Visiting Rwanda and feeling deeply shaken by the details of the atrocities of ’94 genocide and people like Romeo Daillaire, the Canadian peace keeper who kept begging Kofi Annan for troops to stop the genocide and was denied. The world called it a civil war and did nothing. No country intervened. Left were 300,000 genocide orphans, 500,000 widows to tell the story, many of whom were affected by HIV – probably close to 100,000.
We spoke to women parliamentarians as 56% of parliament is made up of women (Rwanda is the only country in the world where this is the case). Visited genocide museum and put flowers on the mass grave. More than 200,000 people are buried there. It’s staggering.
We lunched with the President and First Lady; it was a beautiful experience.
The women who work for Same Sky are alone in the world and see me as their mother and grandmother to their kids. They are all HIV+ and we made a film and interviewed them. They opened up about being gang raped and having children out of rape who are HIV+. They embraced me and told me they pray for me and Same Sky and all the people who support Same Sky. All of you!!!!! They are so deeply grateful.
Yesterday, Speciose who was not a verbal person and hardly spoke (she bore the deepest scars from the genocide) led all the women in song; the song was about beauty. The trip was worth it just to see her open up and transform.
Bridget cried tears of joy when we visited her at her house in the Survivors Village where we met her three kids. She is so proud of that house and was so full of love and adoration. She was taken as a sex slave by a Hutu general at age 13 and bore his children. Now she has mattresses for her children to sleep on.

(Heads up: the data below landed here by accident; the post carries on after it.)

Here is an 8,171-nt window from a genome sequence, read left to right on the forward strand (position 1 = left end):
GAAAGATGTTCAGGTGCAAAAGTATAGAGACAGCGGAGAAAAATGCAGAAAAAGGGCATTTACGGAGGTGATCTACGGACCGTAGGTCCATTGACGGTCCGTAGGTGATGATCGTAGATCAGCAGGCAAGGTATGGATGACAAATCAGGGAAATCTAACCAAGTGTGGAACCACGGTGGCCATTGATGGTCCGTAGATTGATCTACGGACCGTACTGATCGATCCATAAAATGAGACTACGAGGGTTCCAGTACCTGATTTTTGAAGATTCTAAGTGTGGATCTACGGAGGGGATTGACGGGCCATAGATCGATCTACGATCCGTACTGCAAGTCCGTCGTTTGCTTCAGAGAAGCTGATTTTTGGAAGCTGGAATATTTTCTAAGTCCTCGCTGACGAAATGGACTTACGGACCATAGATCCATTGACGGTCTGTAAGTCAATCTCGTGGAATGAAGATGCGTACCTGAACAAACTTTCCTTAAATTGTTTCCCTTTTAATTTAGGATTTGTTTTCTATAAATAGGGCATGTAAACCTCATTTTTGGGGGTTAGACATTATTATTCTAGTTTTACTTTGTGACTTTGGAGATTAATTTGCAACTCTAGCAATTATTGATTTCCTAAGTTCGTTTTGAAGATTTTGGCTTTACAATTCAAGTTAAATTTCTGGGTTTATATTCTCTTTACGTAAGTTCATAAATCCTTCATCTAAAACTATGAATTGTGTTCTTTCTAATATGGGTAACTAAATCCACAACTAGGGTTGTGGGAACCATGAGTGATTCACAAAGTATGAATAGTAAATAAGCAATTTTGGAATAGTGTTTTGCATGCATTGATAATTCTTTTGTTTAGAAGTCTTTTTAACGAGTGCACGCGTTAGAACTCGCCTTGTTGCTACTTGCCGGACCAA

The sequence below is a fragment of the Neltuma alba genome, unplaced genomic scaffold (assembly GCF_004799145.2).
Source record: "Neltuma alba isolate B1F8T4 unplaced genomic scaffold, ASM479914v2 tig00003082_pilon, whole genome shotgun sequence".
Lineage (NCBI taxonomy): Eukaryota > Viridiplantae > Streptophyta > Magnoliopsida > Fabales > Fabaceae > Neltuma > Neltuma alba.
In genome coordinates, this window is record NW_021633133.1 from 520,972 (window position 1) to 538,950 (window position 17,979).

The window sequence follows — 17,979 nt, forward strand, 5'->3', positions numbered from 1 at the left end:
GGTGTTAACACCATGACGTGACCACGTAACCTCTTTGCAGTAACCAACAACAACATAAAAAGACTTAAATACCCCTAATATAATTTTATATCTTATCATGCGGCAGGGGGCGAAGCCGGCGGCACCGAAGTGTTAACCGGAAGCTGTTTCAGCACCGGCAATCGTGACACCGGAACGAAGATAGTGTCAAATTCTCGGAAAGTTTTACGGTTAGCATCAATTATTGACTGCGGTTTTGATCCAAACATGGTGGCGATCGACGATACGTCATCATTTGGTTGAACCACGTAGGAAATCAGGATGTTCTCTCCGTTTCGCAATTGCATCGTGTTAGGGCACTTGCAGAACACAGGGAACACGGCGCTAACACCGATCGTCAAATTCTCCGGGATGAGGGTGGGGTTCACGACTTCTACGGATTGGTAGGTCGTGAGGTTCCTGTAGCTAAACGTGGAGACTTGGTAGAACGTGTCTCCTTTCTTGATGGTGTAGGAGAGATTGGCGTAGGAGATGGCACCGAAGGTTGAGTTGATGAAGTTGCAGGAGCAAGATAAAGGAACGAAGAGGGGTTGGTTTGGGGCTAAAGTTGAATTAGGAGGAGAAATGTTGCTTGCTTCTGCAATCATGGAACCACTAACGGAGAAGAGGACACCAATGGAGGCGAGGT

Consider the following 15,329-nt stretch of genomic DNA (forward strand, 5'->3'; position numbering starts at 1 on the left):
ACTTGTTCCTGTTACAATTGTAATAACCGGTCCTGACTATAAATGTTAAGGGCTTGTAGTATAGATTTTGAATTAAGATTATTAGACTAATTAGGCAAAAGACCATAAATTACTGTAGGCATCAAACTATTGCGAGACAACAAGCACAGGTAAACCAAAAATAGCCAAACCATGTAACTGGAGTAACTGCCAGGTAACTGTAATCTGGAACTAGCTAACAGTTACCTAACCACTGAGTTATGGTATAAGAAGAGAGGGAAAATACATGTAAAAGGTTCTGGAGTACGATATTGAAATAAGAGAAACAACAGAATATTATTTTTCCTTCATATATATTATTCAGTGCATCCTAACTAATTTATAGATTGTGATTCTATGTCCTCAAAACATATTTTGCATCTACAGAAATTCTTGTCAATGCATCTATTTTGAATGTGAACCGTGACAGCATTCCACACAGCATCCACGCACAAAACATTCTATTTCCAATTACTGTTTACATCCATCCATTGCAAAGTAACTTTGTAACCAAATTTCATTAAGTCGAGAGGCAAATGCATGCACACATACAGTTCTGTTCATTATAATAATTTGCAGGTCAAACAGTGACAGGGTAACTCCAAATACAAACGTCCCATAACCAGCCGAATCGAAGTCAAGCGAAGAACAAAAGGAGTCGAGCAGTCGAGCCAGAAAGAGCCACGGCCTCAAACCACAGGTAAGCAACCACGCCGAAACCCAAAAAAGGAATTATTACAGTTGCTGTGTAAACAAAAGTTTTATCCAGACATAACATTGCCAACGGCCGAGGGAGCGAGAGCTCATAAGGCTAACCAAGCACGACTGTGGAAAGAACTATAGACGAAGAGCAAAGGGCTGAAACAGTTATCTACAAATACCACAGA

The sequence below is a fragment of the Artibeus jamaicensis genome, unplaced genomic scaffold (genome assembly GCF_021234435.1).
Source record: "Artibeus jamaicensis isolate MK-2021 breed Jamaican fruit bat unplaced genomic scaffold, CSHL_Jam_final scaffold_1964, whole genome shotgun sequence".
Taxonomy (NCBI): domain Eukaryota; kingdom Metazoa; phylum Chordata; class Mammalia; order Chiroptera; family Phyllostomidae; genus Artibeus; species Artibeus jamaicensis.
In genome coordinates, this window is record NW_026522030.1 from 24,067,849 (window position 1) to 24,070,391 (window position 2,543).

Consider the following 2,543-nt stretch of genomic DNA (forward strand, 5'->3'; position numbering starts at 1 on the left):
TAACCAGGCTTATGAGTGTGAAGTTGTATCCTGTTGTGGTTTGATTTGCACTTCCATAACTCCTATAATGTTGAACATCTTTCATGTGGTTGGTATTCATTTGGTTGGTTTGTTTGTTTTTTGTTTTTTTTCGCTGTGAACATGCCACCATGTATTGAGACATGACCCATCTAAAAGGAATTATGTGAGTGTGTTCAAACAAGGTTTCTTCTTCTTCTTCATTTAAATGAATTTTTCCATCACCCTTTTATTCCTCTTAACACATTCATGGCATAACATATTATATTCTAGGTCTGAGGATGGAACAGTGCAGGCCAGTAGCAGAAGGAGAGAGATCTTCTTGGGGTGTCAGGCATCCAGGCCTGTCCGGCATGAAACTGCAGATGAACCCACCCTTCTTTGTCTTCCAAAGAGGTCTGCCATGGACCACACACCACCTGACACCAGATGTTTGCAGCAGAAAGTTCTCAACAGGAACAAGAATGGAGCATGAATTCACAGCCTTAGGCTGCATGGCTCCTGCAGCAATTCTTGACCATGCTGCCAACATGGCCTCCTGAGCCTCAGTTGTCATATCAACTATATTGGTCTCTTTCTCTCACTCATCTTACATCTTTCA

Each woman that I spent time with confided in me and shared intimate stories about themselves and how Same Sky has saved their life. They were all inspirational and heartfelt. They are all heroes. I wanted to give them money but know giving them sustainable work is more respectful of them. Their self esteem has grown so much since we started Same Sky.
The President Paul Kagame deserves a Nobel Prize for uniting the people and teaching forgiveness. The First Lady is a role model for the women empowerment movement and taking care of the genocide victims.
Rwanda is safe, clean, orderly and controlled. There are fiber optics so cell service is tops. Rwanda is open for business; there is building going on here and they are even building a big convention center.
In Rwanda having a female baby is a blessing unlike in places like China and India where there are many instances of not giving antibiotics to young girls and letting them die. As a woman you can dream big and fulfill that dream if you work hard enough.
Accompanying Miss Universe and Miss USA to AIDS clinics and meeting the AIDS infected orphans and hugging and kissing them with so much tenderness was eye opening. The country provides free antiviral drugs and AIDS education so the statistic went from 11% of new cases down to 3%.
We saw men wearing pink and orange uniforms digging the road and paying their debt to society. The men in pink uniforms are the ones who are still on trial. The men in orange already received their sentence. Instead of staying in prison they work to improve the country. Even Same Sky’s artisans have had to learn to work together knowing the woman next to them had a Hutu husband that might have murdered their husband.
This a country focused on the future. The pain was so great that they are moving full steam ahead. They did this with the help of the women who demanded to have a voice and lead the reconciliation.
We are driving through the lush and verdant hills. Rwanda is known for the 1,000 hills. We trekked to see the gorillas. We saw the Agashya gorilla family which means “special.” It’s special because when the Silverback died a woman gorilla took over the clan for the first time and for six months led the gorilla family. The only thing that disturbed me about the trekking was watching the men wield machetes cutting down the bush so we could meet the gorillas. It reminded me of how good they are with that weapon and the atrocities that weapon caused during the 100 days.
The genocide museum is a heart wrenching experience. To really appreciate ethnic cleansing in the 20th century it’s a must see. Imagine that in just one century: Rwanda to Cambodia from World War II to Bosnia and Armenia. The fact that it all took place in one century boggles the mind.
Rwanda is a remarkable place with a dark past and bright future.
As President Clinton said, no country has progressed so far and so fast as Rwanda.
To get involved with Same Sky, visit: http://www.samesky.com/